As many of you know, I practice at home, with rare exception. I have learned most of what I know from personal experience and books. Occasionally, I will practice with other ashtangis, and have worked with several different teachers over the years, but never for more than a few weeks or months at a time. This means that, most often, I have to be my own teacher, which requires a certain degree of separation from myself.
This isn't always easy. In fact, it can be downright awkward.
This morning, mid-way through a gritty second series, I observed me being hard on myself. I heard the tension in my throat and saw the tell-tale signs of self-flagellation on my face. So I stopped myself after Nakrasana, sat myself down, and we had a little chat.
"Listen," I, the teacher, said. "I know you're feeling discouraged and you're reluctant to add to your practice. I know that both your knees click, and your hip is tight, and your wrist is rallying for mutiny all the way up your right arm. But you're in a rut. It's time."
I, the student, shook my head and stared in disbelief. "But... Karandavasana?" I said. "It isn't even close. . . My knees and hips will never let it happen."
"Don't say never," I responded. "You don't know that."
"And Mayurasana? It's hardly ready. For Pete's sake, what about Dwi Pada? I can barely balance..."
"That's not important. You're doing well. There is a deceptively fine line between perfectionism and laziness, and you've been walking it for too long. Let's go. Vinysasa. Vatayanasana."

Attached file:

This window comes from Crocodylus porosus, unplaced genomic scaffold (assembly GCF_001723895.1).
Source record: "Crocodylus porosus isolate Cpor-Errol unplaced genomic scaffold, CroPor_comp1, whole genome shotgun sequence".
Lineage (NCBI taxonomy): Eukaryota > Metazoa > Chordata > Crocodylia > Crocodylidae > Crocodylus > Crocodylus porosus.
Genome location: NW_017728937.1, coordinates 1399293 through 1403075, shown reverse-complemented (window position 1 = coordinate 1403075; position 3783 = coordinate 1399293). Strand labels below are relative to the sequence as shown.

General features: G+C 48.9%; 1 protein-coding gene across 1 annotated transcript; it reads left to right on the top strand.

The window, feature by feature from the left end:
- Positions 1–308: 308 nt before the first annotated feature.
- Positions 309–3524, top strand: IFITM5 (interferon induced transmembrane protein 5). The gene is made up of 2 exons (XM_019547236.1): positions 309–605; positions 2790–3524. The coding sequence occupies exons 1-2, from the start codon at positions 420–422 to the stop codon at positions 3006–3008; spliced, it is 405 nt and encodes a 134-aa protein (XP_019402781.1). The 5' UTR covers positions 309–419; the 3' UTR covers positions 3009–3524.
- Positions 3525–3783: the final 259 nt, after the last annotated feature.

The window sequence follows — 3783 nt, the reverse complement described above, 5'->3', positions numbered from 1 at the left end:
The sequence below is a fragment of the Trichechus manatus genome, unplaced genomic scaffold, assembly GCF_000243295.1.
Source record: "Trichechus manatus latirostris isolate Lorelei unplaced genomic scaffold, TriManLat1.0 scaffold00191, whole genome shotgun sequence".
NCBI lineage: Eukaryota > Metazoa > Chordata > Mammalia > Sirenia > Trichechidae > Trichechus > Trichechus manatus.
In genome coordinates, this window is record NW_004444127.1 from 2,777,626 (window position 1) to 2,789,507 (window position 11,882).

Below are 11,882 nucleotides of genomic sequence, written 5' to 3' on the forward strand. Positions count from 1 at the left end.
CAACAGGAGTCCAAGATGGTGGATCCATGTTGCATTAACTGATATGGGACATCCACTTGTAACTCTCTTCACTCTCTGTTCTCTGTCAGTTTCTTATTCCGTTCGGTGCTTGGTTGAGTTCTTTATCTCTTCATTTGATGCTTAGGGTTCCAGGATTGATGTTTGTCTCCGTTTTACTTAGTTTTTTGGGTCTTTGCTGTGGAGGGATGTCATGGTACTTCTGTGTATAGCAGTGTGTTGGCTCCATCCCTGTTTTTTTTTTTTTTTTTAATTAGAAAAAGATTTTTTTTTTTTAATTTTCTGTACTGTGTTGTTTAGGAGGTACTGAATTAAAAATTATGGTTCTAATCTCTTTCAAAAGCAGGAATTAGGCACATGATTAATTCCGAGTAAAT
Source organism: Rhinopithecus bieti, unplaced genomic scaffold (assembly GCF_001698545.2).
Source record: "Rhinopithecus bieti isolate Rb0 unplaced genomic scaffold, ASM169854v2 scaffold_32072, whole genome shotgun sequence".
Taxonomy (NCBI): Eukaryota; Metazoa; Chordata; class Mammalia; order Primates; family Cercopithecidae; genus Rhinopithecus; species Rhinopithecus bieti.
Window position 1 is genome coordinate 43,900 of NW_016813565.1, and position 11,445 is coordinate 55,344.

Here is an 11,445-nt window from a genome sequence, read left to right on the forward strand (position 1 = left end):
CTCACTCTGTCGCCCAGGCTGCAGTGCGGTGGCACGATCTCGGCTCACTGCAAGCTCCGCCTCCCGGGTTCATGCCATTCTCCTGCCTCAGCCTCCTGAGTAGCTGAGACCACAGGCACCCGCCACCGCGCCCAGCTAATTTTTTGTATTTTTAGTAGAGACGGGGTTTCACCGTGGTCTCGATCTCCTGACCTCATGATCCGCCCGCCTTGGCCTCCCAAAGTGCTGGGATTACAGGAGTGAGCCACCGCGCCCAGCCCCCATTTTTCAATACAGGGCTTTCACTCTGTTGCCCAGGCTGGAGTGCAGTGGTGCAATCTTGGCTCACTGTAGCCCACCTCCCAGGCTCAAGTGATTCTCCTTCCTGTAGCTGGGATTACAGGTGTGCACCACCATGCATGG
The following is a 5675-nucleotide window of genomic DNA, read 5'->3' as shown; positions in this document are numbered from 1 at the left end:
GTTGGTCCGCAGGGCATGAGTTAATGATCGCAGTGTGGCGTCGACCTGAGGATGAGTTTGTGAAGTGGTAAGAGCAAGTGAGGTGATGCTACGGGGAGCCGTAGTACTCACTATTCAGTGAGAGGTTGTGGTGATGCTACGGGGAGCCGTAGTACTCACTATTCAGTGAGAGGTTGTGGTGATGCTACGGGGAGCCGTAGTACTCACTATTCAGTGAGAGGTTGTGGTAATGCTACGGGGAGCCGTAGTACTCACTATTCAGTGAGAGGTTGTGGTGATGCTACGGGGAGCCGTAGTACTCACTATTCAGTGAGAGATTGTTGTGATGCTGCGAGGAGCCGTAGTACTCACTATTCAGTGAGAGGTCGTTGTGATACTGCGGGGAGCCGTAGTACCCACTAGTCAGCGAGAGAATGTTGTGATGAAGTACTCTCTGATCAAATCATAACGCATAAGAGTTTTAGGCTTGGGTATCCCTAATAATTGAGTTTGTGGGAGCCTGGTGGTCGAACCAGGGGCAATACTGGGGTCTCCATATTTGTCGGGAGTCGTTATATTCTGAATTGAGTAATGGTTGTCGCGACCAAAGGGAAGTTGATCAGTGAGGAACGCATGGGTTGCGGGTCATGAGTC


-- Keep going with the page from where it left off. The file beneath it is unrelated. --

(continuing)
I obeyed with hesitation. The elaborate entry was awkward, and the posture itself was precarious with a few tumbles at first, but I struck the sweet spot eventually, and my knees were not as strained as I had feared. First side. Second side. Done and done.
I, the teacher, stood nearby and nodded with approval. "Good. Let's keep going. Parighasana is cake."
I was right. Parighasana is cake. Sweet, delicious, side stretching, thigh rotating cake. Right side. Left side. My body buzzed with a fresh rush of prana through the following vinyasa. "Next?"
Gomukhasana A was strange. I teetered there atop my snugly folded legs. But the B variation felt fantastic on my knotted shoulders, like a long awaited treasure at the bottom of a giant bag of Cap'n Crunch.
"One more. Supta Urdhva."
I struggled through it. Couldn't bind my foot on either side. But I did my best, enjoyed the twist, and chuckled at the rest. Emboldened, I asked, "Headstands?"
But I smiled to myself and shook my head. "Not today."